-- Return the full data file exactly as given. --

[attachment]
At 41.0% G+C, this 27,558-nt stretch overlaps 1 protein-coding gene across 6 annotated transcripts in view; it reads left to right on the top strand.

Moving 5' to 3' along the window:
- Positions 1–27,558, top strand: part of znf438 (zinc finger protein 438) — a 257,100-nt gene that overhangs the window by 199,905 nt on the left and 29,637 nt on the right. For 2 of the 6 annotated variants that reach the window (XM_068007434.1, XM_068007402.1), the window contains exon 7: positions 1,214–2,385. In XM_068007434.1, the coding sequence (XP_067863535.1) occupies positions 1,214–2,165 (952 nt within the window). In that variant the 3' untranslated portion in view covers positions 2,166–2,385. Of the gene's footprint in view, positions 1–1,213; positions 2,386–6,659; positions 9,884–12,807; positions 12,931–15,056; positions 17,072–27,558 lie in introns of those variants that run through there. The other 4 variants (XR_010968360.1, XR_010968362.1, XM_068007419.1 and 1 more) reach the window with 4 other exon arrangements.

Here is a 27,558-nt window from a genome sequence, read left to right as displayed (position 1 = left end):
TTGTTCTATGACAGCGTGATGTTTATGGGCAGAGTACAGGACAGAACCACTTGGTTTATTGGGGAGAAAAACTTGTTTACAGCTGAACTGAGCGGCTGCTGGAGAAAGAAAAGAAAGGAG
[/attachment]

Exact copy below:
At 41.0% G+C, this 27,558-nt stretch overlaps 1 protein-coding gene across 6 annotated transcripts in view; it reads left to right on the top strand.

Moving 5' to 3' along the window:
- Positions 1–27,558, top strand: part of znf438 (zinc finger protein 438) — a 257,100-nt gene that overhangs the window by 199,905 nt on the left and 29,637 nt on the right. For 2 of the 6 annotated variants that reach the window (XM_068007434.1, XM_068007402.1), the window contains exon 7: positions 1,214–2,385. In XM_068007434.1, the coding sequence (XP_067863535.1) occupies positions 1,214–2,165 (952 nt within the window). In that variant the 3' untranslated portion in view covers positions 2,166–2,385. Of the gene's footprint in view, positions 1–1,213; positions 2,386–6,659; positions 9,884–12,807; positions 12,931–15,056; positions 17,072–27,558 lie in introns of those variants that run through there. The other 4 variants (XR_010968360.1, XR_010968362.1, XM_068007419.1 and 1 more) reach the window with 4 other exon arrangements.

Here is a 27,558-nt window from a genome sequence, read left to right as displayed (position 1 = left end):
TTGTTCTATGACAGCGTGATGTTTATGGGCAGAGTACAGGACAGAACCACTTGGTTTATTGGGGAGAAAAACTTGTTTACAGCTGAACTGAGCGGCTGCTGGAGAAAGAAAAGAAAGGAG